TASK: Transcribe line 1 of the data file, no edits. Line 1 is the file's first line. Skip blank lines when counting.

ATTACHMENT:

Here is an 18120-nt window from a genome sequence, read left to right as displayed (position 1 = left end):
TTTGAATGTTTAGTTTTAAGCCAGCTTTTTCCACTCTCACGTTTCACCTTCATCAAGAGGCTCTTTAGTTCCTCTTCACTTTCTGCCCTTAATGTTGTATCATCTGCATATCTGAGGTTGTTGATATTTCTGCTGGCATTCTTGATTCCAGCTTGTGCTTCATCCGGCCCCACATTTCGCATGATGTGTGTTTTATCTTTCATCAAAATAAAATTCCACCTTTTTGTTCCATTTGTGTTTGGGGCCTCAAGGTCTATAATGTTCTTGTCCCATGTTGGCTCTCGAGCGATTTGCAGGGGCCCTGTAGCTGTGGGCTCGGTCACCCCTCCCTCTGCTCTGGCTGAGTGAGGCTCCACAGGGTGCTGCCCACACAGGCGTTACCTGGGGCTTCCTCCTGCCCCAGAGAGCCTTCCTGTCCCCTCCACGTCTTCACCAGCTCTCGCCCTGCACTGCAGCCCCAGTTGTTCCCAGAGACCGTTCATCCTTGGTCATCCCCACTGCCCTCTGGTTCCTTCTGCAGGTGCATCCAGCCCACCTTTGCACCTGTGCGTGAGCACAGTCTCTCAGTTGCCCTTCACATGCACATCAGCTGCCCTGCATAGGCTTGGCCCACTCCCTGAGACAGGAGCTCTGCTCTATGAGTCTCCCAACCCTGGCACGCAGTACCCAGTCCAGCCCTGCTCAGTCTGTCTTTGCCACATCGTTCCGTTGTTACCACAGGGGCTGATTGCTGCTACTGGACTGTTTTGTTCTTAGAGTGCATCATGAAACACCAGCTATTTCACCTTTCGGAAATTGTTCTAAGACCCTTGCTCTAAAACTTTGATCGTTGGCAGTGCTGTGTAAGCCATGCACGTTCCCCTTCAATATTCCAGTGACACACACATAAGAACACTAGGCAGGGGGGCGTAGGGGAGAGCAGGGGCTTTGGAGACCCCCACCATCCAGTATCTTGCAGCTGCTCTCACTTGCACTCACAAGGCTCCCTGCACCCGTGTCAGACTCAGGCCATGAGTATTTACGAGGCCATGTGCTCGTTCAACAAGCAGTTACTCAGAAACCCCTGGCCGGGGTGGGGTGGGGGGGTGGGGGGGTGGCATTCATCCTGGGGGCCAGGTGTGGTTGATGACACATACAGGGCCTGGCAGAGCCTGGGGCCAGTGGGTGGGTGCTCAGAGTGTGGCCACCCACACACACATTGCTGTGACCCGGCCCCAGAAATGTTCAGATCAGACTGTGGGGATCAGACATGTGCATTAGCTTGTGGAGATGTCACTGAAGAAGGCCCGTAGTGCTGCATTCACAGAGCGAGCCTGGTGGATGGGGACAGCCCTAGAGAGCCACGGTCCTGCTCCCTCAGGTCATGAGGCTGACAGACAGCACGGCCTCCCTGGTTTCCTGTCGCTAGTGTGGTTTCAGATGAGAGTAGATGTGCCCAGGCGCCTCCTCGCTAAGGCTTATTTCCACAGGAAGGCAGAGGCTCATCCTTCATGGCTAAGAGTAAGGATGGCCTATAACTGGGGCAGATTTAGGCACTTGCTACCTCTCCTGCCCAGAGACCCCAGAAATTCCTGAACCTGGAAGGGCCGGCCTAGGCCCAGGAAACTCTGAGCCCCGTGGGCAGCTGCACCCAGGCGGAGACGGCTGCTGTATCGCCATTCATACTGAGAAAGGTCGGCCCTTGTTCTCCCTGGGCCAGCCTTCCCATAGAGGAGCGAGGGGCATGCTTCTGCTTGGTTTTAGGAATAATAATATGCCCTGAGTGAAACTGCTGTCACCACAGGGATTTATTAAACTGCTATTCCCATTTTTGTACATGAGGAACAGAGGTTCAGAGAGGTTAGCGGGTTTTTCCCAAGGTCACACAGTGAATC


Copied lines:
Here is an 18120-nt window from a genome sequence, read left to right as displayed (position 1 = left end):